A new study has proposed a way of eliminating the space between optical elements in lenses, potentially shrinking them by an enormous margin. The research into miniature lenses is still in its early phases, but it could have implications for anything reaching from long-telephoto monster lenses to integrated lens-element wafers in billions of next-gen smartphones.
Researchers from the University of Ottawa have authored a paper proposing a new type of optical element in next-generation lenses, one designed not to increase magnification, or sharpness, or even the bokeh, but to miniaturize lenses by replacing their empty internal spaces with much more compact solid layers. They call these layers “spaceplates.”
Miniature lenses – Soon a reality?
Spaceplates differ from typical refractive elements in camera lenses because refraction, by definition, changes the angle at which beams of light travel. On the other hand, a spaceplate is meant to take light and drastically change its position upon exiting on the other side, but to also leave the trajectory of that light unchanged.
Light leaving a spaceplate exits at the same angle at which it enters – it just makes that exit at a different place than expected based on that angle. See Figure a, below:
What this means is that a spaceplate can manipulate light so that it seems to have traveled a longer distance at a given trajectory than it really has. Since it doesn’t change the angle of the light beams, the spaceplate does not affect a lens’ flange distance or level of magnification; light still exits the rear element of the lens and hits the sensor as expected, with the only difference being that said light did not actually travel as far as it appears to have, from the front to the back element of the lens.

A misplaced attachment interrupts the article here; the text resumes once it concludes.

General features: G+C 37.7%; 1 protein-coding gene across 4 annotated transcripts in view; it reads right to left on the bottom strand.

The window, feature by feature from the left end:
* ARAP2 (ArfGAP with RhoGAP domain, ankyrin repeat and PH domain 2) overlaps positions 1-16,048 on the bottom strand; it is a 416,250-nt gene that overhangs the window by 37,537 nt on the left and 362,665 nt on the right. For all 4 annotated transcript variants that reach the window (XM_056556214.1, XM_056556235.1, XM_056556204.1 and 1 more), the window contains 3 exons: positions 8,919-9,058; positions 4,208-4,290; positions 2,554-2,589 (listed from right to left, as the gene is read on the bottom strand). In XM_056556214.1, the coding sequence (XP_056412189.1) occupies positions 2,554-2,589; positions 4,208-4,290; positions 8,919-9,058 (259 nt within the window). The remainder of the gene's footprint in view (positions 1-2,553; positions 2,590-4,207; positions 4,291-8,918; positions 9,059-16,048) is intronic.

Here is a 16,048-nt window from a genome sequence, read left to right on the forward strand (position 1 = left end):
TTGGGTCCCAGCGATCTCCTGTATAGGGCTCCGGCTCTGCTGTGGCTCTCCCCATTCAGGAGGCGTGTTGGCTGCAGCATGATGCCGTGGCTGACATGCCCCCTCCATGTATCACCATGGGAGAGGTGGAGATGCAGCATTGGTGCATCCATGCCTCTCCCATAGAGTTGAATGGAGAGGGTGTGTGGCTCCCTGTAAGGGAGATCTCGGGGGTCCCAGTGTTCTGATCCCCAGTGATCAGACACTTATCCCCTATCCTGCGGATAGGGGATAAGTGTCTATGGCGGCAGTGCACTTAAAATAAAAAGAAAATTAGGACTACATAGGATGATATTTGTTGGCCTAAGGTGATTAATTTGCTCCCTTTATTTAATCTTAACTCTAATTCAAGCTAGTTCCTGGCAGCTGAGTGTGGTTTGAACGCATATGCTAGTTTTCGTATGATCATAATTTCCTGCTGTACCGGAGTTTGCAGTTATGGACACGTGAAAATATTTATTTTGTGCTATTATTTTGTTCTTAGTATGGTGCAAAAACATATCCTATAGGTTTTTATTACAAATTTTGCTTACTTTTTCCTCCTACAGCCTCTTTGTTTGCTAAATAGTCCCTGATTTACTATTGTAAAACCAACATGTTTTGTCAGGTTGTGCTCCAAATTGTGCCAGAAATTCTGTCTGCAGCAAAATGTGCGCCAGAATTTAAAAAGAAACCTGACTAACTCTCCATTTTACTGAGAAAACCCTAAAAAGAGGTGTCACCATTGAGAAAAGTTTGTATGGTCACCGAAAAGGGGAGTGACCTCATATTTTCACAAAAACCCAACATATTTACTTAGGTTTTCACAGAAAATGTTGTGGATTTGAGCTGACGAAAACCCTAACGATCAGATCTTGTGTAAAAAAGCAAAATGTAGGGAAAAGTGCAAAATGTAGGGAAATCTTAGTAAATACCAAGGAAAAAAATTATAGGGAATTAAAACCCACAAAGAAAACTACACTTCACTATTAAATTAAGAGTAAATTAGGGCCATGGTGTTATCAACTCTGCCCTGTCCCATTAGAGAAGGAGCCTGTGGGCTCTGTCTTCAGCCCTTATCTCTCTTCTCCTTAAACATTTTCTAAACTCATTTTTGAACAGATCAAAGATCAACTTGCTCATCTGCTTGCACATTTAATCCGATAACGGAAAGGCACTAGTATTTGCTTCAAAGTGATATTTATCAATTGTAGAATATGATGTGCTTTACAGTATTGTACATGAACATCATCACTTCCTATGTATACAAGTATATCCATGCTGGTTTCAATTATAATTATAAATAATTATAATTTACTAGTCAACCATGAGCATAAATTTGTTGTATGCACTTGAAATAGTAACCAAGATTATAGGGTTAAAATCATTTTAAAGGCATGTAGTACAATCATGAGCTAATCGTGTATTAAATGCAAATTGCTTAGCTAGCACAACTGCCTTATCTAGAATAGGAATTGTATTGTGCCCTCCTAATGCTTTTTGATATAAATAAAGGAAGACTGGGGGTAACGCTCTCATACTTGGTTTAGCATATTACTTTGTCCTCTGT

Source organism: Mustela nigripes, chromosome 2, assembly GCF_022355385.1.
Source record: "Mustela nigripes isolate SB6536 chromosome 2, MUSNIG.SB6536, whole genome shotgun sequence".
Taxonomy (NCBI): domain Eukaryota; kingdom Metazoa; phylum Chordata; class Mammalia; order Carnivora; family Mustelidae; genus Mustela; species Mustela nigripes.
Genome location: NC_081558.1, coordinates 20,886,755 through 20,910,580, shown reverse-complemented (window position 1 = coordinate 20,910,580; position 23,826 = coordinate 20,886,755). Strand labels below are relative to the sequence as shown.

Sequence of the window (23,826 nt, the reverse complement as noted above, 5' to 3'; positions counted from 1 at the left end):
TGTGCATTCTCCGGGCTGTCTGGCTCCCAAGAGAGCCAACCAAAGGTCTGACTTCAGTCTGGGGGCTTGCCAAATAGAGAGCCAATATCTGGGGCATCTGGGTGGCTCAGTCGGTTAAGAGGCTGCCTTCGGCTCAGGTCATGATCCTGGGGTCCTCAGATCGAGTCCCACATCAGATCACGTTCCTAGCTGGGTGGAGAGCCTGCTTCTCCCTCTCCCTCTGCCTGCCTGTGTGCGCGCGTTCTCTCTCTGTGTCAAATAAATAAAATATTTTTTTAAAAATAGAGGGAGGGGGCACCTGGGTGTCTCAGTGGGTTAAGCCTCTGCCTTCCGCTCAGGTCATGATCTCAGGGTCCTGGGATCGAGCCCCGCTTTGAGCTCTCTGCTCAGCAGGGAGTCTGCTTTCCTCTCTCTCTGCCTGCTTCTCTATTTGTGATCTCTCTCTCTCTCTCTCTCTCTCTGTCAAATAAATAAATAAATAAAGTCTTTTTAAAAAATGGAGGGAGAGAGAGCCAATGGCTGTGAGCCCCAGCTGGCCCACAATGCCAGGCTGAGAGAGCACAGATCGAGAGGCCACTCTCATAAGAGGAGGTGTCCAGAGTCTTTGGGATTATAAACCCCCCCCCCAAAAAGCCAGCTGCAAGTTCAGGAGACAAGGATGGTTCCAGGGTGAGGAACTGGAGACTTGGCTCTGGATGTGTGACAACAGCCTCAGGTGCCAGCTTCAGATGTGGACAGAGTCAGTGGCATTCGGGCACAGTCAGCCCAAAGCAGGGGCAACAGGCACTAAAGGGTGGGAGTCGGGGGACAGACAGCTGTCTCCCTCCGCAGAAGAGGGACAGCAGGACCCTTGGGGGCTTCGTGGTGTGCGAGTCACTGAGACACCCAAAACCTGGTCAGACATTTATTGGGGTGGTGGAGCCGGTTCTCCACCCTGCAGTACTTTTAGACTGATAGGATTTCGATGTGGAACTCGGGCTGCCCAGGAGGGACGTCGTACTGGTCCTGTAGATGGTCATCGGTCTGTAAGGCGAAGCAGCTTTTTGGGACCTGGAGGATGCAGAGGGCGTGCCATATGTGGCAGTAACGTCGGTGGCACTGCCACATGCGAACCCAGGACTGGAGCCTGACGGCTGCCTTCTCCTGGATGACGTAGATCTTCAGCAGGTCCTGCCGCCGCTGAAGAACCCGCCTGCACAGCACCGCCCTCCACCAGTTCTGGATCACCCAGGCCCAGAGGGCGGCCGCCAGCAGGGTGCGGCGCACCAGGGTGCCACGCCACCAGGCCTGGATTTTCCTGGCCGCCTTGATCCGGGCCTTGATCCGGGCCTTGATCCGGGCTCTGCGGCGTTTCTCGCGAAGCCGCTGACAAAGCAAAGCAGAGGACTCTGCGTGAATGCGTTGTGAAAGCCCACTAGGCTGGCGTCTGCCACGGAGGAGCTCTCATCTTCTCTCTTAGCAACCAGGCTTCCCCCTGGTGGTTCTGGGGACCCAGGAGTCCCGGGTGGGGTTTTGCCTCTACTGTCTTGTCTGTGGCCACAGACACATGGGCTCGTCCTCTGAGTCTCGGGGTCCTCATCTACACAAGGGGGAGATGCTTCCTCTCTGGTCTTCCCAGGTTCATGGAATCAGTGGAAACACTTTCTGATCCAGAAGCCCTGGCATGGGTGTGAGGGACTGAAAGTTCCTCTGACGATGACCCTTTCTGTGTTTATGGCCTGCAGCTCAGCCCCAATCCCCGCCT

No gaps, no problems
The researchers comment on the fact that their idea to miniaturize lenses by turning the thick areas of open-air into thin areas of solid spaceplates dovetails nicely with another idea in modern optics: metalenses.
Metalenses basically use tiny details in glass (that is to say, details smaller than the wavelengths of the light they’re meant to affect) to direct light-rays more powerfully than is possible with just the material’s index of refraction. Such lenses can be incredibly thin and often flat or virtually flat, allowing ultra-thin stacks of optical elements for applications like smartphone cameras.
But smartphone cameras still have significant space within them, solely to allow space for rays to converge. By complexing metalenses that can miniaturize curved lenses into ultra-thin wafers with spaceplates that can miniaturize large empty spaces into more ultra-thin wafers, they hope to make lenses that are both historically small and fully optically functional.
This theory will take some practice
One current problem is that the team is still searching for the material, or stack of materials, necessary to make a spaceplate of meaningful strength. The team proposes layers of silicon and silica designed to bend light and pull out a small amount of space – but for spaceplates to be worth integration into real camera lenses, they’ll have to be able to replace the majority of empty space, and do so without introducing meaningful downsides. Never forget, empty space is light, and complex materials are often heavy.
The researchers also note that they have no idea whether the introduction of a spaceplate could come with intrinsic downsides; maybe this type of refraction is unavoidably correlated with a loss of sharpness or brightness, or it biases colors in some unavoidable way. But there’s only one way to find out, and that’s to continue research into both spaceplates and metalens-spaceplate complexes.
Miniature lenses – the revolution has already begun
Smartphone videographers aren’t the only ones who prize a small and light lens solution, however, Sony has made big waves recently by introducing a trio of very small lenses. Smartphones have always struggled to provide much in the way of optical zoom, or long focal lengths, and a complex of metalenses and spaceplates could potentially change that fact.
Now that camera specs are coming up on short-term maxima concerning resolution, framerate, bitrate, and more, it’s turning out to be the practicalities like size and weight that many professionals prioritize highly.
Link: nature communications
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